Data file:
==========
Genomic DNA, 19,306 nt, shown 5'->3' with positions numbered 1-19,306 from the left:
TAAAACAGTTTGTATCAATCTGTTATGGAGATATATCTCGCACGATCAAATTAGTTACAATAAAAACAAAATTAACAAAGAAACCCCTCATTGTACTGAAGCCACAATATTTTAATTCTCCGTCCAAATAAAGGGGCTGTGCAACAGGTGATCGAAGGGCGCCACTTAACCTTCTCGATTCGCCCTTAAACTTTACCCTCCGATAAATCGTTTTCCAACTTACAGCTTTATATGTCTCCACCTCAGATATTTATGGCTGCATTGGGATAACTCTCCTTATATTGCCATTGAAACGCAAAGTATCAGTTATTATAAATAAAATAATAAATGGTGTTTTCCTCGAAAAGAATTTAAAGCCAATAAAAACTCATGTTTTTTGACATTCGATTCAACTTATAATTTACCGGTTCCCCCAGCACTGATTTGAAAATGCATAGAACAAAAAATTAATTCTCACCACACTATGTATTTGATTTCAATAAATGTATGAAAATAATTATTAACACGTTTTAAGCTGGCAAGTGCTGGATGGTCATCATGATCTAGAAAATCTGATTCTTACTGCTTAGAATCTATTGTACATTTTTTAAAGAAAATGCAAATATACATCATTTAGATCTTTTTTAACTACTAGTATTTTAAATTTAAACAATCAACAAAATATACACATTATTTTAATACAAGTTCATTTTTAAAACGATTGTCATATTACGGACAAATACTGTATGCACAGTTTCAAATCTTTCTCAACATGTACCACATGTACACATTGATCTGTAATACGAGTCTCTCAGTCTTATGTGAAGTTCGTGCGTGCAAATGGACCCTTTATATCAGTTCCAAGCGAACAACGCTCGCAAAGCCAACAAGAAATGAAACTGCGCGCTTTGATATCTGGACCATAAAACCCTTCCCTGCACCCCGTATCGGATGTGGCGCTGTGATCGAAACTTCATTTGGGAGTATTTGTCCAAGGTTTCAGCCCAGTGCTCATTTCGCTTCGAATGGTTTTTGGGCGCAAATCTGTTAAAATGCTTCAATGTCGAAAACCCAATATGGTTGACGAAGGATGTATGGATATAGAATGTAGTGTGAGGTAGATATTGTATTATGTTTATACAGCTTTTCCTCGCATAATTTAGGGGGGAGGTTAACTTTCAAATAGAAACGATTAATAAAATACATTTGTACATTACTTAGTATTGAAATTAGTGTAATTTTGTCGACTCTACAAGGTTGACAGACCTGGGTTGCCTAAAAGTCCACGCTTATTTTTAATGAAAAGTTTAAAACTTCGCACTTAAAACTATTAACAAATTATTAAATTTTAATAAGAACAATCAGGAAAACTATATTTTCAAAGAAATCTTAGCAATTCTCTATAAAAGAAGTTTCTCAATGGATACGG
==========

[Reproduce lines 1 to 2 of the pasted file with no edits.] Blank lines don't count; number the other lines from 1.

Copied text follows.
Genomic DNA, 19,306 nt, shown 5'->3' with positions numbered 1-19,306 from the left:
TAAAACAGTTTGTATCAATCTGTTATGGAGATATATCTCGCACGATCAAATTAGTTACAATAAAAACAAAATTAACAAAGAAACCCCTCATTGTACTGAAGCCACAATATTTTAATTCTCCGTCCAAATAAAGGGGCTGTGCAACAGGTGATCGAAGGGCGCCACTTAACCTTCTCGATTCGCCCTTAAACTTTACCCTCCGATAAATCGTTTTCCAACTTACAGCTTTATATGTCTCCACCTCAGATATTTATGGCTGCATTGGGATAACTCTCCTTATATTGCCATTGAAACGCAAAGTATCAGTTATTATAAATAAAATAATAAATGGTGTTTTCCTCGAAAAGAATTTAAAGCCAATAAAAACTCATGTTTTTTGACATTCGATTCAACTTATAATTTACCGGTTCCCCCAGCACTGATTTGAAAATGCATAGAACAAAAAATTAATTCTCACCACACTATGTATTTGATTTCAATAAATGTATGAAAATAATTATTAACACGTTTTAAGCTGGCAAGTGCTGGATGGTCATCATGATCTAGAAAATCTGATTCTTACTGCTTAGAATCTATTGTACATTTTTTAAAGAAAATGCAAATATACATCATTTAGATCTTTTTTAACTACTAGTATTTTAAATTTAAACAATCAACAAAATATACACATTATTTTAATACAAGTTCATTTTTAAAACGATTGTCATATTACGGACAAATACTGTATGCACAGTTTCAAATCTTTCTCAACATGTACCACATGTACACATTGATCTGTAATACGAGTCTCTCAGTCTTATGTGAAGTTCGTGCGTGCAAATGGACCCTTTATATCAGTTCCAAGCGAACAACGCTCGCAAAGCCAACAAGAAATGAAACTGCGCGCTTTGATATCTGGACCATAAAACCCTTCCCTGCACCCCGTATCGGATGTGGCGCTGTGATCGAAACTTCATTTGGGAGTATTTGTCCAAGGTTTCAGCCCAGTGCTCATTTCGCTTCGAATGGTTTTTGGGCGCAAATCTGTTAAAATGCTTCAATGTCGAAAACCCAATATGGTTGACGAAGGATGTATGGATATAGAATGTAGTGTGAGGTAGATATTGTATTATGTTTATACAGCTTTTCCTCGCATAATTTAGGGGGGAGGTTAACTTTCAAATAGAAACGATTAATAAAATACATTTGTACATTACTTAGTATTGAAATTAGTGTAATTTTGTCGACTCTACAAGGTTGACAGACCTGGGTTGCCTAAAAGTCCACGCTTATTTTTAATGAAAAGTTTAAAACTTCGCACTTAAAACTATTAACAAATTATTAAATTTTAATAAGAACAATCAGGAAAACTATATTTTCAAAGAAATCTTAGCAATTCTCTATAAAAGAAGTTTCTCAATGGATACGG